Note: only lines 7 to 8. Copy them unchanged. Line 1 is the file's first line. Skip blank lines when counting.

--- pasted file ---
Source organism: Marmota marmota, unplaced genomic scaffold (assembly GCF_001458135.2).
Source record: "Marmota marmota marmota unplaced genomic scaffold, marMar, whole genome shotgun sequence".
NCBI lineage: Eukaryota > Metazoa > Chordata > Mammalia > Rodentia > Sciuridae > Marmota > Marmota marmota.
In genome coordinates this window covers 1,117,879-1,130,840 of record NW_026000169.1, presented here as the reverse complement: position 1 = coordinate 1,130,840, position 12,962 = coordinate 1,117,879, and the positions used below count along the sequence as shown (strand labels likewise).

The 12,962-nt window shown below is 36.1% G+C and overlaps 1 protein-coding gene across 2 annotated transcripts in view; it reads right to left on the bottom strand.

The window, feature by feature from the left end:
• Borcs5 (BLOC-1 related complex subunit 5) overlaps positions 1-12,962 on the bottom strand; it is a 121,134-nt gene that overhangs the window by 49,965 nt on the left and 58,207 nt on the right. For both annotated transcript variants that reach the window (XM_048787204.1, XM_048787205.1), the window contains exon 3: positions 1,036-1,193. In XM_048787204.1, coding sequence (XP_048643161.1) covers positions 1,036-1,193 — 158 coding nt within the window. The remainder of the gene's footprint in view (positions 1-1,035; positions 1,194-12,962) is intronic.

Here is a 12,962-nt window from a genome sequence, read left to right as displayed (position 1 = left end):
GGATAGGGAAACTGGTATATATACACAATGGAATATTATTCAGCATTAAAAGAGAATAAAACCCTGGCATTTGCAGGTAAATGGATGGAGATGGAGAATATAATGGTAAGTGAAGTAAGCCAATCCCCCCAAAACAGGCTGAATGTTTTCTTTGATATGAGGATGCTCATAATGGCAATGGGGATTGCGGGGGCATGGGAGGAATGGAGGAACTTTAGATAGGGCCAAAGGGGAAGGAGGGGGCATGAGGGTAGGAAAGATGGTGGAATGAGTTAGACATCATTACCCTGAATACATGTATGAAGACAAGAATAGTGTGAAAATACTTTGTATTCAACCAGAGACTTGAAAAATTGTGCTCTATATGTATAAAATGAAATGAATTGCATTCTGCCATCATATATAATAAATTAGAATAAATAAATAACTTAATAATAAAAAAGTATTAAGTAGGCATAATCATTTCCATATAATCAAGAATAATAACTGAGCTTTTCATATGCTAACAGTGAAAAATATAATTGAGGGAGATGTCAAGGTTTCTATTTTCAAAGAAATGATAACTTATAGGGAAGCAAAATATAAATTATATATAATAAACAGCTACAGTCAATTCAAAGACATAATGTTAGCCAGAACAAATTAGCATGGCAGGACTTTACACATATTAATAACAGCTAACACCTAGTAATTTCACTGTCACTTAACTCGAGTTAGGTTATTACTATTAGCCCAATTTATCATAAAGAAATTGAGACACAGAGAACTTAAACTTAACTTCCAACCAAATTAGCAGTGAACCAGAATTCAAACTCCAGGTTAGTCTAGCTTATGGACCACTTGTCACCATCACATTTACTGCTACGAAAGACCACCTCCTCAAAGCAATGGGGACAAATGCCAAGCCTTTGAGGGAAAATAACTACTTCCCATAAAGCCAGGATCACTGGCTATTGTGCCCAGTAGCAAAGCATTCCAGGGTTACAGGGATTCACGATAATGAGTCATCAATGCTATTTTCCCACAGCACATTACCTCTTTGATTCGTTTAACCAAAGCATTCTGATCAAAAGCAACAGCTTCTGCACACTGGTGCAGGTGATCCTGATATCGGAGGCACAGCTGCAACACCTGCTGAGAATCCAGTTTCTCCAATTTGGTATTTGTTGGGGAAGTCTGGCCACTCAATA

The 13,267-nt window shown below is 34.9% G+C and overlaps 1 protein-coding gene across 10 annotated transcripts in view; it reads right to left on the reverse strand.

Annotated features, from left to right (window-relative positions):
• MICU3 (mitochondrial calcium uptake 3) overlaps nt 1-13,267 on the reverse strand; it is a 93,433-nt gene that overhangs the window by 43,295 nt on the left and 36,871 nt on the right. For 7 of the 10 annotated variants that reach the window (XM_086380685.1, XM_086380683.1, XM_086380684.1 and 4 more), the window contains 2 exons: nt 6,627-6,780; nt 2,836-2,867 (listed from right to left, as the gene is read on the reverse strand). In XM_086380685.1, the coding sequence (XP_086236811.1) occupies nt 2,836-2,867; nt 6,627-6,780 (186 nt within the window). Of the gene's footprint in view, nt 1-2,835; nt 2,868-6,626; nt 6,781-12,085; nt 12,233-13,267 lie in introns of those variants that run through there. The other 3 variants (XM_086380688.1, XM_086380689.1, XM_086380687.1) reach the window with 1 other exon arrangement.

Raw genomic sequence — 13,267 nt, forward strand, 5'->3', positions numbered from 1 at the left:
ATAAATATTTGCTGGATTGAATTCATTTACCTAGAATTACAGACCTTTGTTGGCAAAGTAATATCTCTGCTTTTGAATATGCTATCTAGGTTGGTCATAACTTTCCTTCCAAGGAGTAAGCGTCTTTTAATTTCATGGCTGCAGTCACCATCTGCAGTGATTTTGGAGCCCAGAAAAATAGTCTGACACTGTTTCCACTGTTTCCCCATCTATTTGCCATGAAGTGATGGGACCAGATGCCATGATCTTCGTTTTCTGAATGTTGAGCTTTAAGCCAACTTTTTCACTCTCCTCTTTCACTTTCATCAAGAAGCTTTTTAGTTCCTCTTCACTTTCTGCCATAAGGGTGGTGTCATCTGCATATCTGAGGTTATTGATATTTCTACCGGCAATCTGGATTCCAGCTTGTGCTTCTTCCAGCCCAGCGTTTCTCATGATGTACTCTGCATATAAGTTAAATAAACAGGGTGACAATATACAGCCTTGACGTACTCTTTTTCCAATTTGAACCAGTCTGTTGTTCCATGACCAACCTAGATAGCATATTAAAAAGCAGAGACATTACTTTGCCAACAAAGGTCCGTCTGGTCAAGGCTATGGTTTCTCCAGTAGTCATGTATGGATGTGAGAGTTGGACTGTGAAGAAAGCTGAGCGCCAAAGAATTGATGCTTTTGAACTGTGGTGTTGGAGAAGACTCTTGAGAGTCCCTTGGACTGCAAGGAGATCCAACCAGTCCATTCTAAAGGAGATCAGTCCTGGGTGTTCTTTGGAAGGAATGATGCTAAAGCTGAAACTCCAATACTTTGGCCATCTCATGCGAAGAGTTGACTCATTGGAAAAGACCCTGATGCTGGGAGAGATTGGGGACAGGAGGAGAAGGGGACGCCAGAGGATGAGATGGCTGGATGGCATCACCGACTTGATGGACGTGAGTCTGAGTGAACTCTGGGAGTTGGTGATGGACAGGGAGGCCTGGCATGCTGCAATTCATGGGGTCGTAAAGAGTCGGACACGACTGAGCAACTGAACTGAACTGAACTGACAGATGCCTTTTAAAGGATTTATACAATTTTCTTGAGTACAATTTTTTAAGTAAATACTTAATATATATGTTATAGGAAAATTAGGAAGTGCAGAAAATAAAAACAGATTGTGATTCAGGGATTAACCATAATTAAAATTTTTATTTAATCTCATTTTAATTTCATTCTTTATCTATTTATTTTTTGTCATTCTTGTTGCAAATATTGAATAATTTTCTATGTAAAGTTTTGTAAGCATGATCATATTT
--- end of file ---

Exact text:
• Borcs5 (BLOC-1 related complex subunit 5) overlaps positions 1-12,962 on the bottom strand; it is a 121,134-nt gene that overhangs the window by 49,965 nt on the left and 58,207 nt on the right. For both annotated transcript variants that reach the window (XM_048787204.1, XM_048787205.1), the window contains exon 3: positions 1,036-1,193. In XM_048787204.1, coding sequence (XP_048643161.1) covers positions 1,036-1,193 — 158 coding nt within the window. The remainder of the gene's footprint in view (positions 1-1,035; positions 1,194-12,962) is intronic.

Here is a 12,962-nt window from a genome sequence, read left to right as displayed (position 1 = left end):